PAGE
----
Sexiness has no boundaries, and neither should access to bathhouses.
That's what those trying to organize Toronto's first fully accessible sex party are trying to tell us. But it's hard to find a space in this town that's both sex-positive and accessible.
Some 60 people jammed Buddies two weeks ago (July 21) for Reclaiming The Gaze, an evening of short films and performances with a sex-and-disabilities theme by local filmmakers, writers and artists that raised funds for T.O.'s first accessible sex party, Acsexxxable, scheduled for sometime later this month.
Filmmaker Loree Erickson
had approached the Toronto Women's Bathhouse Committee, organizers of the famous Pussy Palace parties at local bathhouses, about a fully accessible party at a local bathhouse.
But those efforts went cold.
Renee Pilgrim , a committee member, tells me later that finding a bathhouse that's both accessible and sex-positive has proven "problematic."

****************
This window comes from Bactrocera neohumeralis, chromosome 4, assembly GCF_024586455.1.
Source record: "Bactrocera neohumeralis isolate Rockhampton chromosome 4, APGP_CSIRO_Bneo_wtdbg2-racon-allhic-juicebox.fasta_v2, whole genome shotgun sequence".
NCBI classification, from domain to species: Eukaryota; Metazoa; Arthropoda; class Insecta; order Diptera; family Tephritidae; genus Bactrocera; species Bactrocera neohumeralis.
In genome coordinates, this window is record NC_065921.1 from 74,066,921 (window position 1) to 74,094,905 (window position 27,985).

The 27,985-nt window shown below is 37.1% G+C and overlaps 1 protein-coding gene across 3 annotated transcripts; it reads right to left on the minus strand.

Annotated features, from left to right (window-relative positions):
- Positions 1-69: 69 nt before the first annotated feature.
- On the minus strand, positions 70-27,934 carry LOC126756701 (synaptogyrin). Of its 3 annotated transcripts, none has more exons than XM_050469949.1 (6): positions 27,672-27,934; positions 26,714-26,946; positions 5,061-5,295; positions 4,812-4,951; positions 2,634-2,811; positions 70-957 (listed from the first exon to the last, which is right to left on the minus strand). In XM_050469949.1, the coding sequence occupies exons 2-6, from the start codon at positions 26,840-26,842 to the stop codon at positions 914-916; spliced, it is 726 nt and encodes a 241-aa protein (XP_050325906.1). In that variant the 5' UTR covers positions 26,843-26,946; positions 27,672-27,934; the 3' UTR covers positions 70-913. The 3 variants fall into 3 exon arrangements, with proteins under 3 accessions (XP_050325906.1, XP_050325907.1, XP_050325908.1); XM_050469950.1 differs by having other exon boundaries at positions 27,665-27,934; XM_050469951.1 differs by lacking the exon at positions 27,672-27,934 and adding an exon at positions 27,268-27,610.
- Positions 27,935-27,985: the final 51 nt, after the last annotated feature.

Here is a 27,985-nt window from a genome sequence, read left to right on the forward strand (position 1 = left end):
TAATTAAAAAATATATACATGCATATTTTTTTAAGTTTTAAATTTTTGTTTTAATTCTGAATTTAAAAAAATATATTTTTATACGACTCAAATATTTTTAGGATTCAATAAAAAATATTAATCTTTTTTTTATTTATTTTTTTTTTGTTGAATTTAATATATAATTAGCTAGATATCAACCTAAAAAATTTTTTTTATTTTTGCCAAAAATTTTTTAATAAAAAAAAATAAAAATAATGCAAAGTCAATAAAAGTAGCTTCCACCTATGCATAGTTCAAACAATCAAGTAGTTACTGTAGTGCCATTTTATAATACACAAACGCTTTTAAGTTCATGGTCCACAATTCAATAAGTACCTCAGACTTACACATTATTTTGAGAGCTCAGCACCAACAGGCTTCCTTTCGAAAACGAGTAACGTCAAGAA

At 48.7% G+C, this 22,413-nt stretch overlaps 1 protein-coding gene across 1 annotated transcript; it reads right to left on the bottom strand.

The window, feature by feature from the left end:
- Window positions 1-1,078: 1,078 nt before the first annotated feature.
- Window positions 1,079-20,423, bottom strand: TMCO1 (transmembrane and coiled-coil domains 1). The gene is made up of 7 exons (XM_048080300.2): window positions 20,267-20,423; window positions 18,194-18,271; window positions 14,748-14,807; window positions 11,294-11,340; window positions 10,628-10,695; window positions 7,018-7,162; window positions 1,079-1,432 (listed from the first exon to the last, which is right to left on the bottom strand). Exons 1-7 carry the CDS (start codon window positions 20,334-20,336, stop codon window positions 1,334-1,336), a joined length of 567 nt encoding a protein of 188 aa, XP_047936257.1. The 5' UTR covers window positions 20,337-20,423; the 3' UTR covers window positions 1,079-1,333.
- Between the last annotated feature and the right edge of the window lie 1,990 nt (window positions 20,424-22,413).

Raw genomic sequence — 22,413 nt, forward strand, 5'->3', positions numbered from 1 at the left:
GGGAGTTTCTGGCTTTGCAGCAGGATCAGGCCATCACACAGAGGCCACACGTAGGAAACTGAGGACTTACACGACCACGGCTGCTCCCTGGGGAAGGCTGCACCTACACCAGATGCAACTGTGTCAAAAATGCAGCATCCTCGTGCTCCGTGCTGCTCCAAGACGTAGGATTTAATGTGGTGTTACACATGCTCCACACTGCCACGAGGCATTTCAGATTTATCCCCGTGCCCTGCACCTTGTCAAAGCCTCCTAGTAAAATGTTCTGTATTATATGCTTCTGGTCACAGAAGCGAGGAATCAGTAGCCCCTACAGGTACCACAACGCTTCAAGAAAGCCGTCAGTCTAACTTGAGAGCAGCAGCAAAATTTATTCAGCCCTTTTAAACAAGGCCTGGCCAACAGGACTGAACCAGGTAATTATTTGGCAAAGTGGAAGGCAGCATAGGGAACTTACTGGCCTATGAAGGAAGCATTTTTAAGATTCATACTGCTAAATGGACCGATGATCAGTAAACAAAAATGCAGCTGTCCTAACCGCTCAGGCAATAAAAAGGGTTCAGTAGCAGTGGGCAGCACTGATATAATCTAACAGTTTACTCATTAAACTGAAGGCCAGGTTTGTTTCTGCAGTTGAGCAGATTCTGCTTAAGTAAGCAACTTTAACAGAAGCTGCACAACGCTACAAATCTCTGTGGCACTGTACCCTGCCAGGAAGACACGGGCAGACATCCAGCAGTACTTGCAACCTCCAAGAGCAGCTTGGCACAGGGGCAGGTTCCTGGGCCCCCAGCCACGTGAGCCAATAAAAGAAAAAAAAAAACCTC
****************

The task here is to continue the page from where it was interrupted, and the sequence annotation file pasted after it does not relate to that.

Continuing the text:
Counters Erickson, "While space is an issue, that shouldn't be a reason to keep holding events in inaccessible places."
But even booking a fully accessible space has been challenging. Every time owners of a space find out Erickson wants it for a sex party, they jack up the rent, from $500 to $2,500 in one recent case.
Says Jes Sachse , the publisher of Crooked, a feminist disabilities zine, and a performer at the funder, "People are so afraid of fetishizing that they automatically look at you as asexual."
The fundraising night begins with a screening of Erickson's Want.
"I want to be a girl you picture naked," says the voice-over as intense making out occurs onscreen between Erickson in a wheelchair and another woman.
It's not all sex and sensibility. The evening ends on a comedic note with AJ Withers's film about horny differently-abled characters trying to escape an attacking horde of zombies.
Come as You Are co-owner Cory Silverberg , who helped organize the fundraiser, says, "The idea of a private sex party being fully accessible makes an important point about accessibility in general."